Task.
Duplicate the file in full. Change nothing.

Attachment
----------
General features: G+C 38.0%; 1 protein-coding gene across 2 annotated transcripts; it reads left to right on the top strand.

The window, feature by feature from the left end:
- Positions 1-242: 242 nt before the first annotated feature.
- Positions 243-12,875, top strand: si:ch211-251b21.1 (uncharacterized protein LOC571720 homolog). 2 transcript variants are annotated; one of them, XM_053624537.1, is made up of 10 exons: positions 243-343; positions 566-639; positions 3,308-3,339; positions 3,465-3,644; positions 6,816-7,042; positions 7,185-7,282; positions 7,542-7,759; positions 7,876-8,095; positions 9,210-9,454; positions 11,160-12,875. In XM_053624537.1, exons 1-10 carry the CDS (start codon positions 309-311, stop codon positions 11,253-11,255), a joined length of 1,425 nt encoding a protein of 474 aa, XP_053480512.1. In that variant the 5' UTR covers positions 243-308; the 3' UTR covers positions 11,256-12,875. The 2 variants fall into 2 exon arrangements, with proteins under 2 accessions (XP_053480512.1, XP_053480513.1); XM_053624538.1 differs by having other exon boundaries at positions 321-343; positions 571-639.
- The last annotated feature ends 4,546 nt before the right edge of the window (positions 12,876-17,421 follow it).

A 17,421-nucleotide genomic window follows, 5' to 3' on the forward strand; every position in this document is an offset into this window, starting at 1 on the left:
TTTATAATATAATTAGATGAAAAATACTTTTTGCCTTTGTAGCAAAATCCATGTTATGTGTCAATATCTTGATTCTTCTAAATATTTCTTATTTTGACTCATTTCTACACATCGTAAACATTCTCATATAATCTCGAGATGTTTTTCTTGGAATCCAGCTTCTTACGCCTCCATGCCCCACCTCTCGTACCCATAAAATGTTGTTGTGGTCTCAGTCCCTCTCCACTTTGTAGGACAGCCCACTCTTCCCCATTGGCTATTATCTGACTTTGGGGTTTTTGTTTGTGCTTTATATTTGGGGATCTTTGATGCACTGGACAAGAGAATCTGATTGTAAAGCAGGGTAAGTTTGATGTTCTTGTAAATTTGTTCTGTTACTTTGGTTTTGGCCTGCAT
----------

General features: G+C 38.0%; 1 protein-coding gene across 2 annotated transcripts; it reads left to right on the top strand.

The window, feature by feature from the left end:
- Positions 1-242: 242 nt before the first annotated feature.
- Positions 243-12,875, top strand: si:ch211-251b21.1 (uncharacterized protein LOC571720 homolog). 2 transcript variants are annotated; one of them, XM_053624537.1, is made up of 10 exons: positions 243-343; positions 566-639; positions 3,308-3,339; positions 3,465-3,644; positions 6,816-7,042; positions 7,185-7,282; positions 7,542-7,759; positions 7,876-8,095; positions 9,210-9,454; positions 11,160-12,875. In XM_053624537.1, exons 1-10 carry the CDS (start codon positions 309-311, stop codon positions 11,253-11,255), a joined length of 1,425 nt encoding a protein of 474 aa, XP_053480512.1. In that variant the 5' UTR covers positions 243-308; the 3' UTR covers positions 11,256-12,875. The 2 variants fall into 2 exon arrangements, with proteins under 2 accessions (XP_053480512.1, XP_053480513.1); XM_053624538.1 differs by having other exon boundaries at positions 321-343; positions 571-639.
- The last annotated feature ends 4,546 nt before the right edge of the window (positions 12,876-17,421 follow it).

A 17,421-nucleotide genomic window follows, 5' to 3' on the forward strand; every position in this document is an offset into this window, starting at 1 on the left:
TTTATAATATAATTAGATGAAAAATACTTTTTGCCTTTGTAGCAAAATCCATGTTATGTGTCAATATCTTGATTCTTCTAAATATTTCTTATTTTGACTCATTTCTACACATCGTAAACATTCTCATATAATCTCGAGATGTTTTTCTTGGAATCCAGCTTCTTACGCCTCCATGCCCCACCTCTCGTACCCATAAAATGTTGTTGTGGTCTCAGTCCCTCTCCACTTTGTAGGACAGCCCACTCTTCCCCATTGGCTATTATCTGACTTTGGGGTTTTTGTTTGTGCTTTATATTTGGGGATCTTTGATGCACTGGACAAGAGAATCTGATTGTAAAGCAGGGTAAGTTTGATGTTCTTGTAAATTTGTTCTGTTACTTTGGTTTTGGCCTGCAT